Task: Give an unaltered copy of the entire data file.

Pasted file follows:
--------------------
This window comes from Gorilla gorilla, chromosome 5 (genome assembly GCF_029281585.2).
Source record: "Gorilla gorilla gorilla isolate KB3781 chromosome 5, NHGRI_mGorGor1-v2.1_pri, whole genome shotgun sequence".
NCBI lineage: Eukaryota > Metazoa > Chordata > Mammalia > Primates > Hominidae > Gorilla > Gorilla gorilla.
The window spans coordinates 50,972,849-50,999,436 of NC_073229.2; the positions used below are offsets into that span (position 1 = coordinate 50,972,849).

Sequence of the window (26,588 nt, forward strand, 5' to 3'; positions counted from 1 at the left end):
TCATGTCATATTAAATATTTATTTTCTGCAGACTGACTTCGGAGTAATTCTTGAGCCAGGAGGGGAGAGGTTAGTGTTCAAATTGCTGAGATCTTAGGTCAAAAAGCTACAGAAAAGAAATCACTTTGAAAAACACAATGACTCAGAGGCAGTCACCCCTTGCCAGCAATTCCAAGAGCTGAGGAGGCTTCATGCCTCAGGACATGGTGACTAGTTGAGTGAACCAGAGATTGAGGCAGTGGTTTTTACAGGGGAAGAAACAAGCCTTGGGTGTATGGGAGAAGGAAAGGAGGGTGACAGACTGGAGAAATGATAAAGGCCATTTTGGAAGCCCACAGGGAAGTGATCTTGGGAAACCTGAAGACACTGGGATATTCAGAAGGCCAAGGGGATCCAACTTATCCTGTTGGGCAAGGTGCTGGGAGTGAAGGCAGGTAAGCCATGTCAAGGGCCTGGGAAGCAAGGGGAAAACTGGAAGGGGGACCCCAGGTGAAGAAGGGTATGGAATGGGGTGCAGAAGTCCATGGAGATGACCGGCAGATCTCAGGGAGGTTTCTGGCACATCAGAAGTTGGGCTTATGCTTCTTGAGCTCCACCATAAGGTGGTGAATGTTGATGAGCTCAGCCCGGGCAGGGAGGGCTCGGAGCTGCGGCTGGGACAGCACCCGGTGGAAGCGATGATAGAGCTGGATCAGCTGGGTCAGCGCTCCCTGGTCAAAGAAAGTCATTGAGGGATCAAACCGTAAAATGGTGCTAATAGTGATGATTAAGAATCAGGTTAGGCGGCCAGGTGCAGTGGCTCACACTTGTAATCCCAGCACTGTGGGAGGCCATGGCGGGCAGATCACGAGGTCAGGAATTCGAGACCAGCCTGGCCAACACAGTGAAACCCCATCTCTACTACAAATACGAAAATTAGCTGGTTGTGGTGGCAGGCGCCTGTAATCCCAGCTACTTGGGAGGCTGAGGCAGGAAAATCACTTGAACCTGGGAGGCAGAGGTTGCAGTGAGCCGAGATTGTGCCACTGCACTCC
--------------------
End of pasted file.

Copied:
This window comes from Gorilla gorilla, chromosome 5 (genome assembly GCF_029281585.2).
Source record: "Gorilla gorilla gorilla isolate KB3781 chromosome 5, NHGRI_mGorGor1-v2.1_pri, whole genome shotgun sequence".
NCBI lineage: Eukaryota > Metazoa > Chordata > Mammalia > Primates > Hominidae > Gorilla > Gorilla gorilla.
The window spans coordinates 50,972,849-50,999,436 of NC_073229.2; the positions used below are offsets into that span (position 1 = coordinate 50,972,849).

Sequence of the window (26,588 nt, forward strand, 5' to 3'; positions counted from 1 at the left end):
TCATGTCATATTAAATATTTATTTTCTGCAGACTGACTTCGGAGTAATTCTTGAGCCAGGAGGGGAGAGGTTAGTGTTCAAATTGCTGAGATCTTAGGTCAAAAAGCTACAGAAAAGAAATCACTTTGAAAAACACAATGACTCAGAGGCAGTCACCCCTTGCCAGCAATTCCAAGAGCTGAGGAGGCTTCATGCCTCAGGACATGGTGACTAGTTGAGTGAACCAGAGATTGAGGCAGTGGTTTTTACAGGGGAAGAAACAAGCCTTGGGTGTATGGGAGAAGGAAAGGAGGGTGACAGACTGGAGAAATGATAAAGGCCATTTTGGAAGCCCACAGGGAAGTGATCTTGGGAAACCTGAAGACACTGGGATATTCAGAAGGCCAAGGGGATCCAACTTATCCTGTTGGGCAAGGTGCTGGGAGTGAAGGCAGGTAAGCCATGTCAAGGGCCTGGGAAGCAAGGGGAAAACTGGAAGGGGGACCCCAGGTGAAGAAGGGTATGGAATGGGGTGCAGAAGTCCATGGAGATGACCGGCAGATCTCAGGGAGGTTTCTGGCACATCAGAAGTTGGGCTTATGCTTCTTGAGCTCCACCATAAGGTGGTGAATGTTGATGAGCTCAGCCCGGGCAGGGAGGGCTCGGAGCTGCGGCTGGGACAGCACCCGGTGGAAGCGATGATAGAGCTGGATCAGCTGGGTCAGCGCTCCCTGGTCAAAGAAAGTCATTGAGGGATCAAACCGTAAAATGGTGCTAATAGTGATGATTAAGAATCAGGTTAGGCGGCCAGGTGCAGTGGCTCACACTTGTAATCCCAGCACTGTGGGAGGCCATGGCGGGCAGATCACGAGGTCAGGAATTCGAGACCAGCCTGGCCAACACAGTGAAACCCCATCTCTACTACAAATACGAAAATTAGCTGGTTGTGGTGGCAGGCGCCTGTAATCCCAGCTACTTGGGAGGCTGAGGCAGGAAAATCACTTGAACCTGGGAGGCAGAGGTTGCAGTGAGCCGAGATTGTGCCACTGCACTCC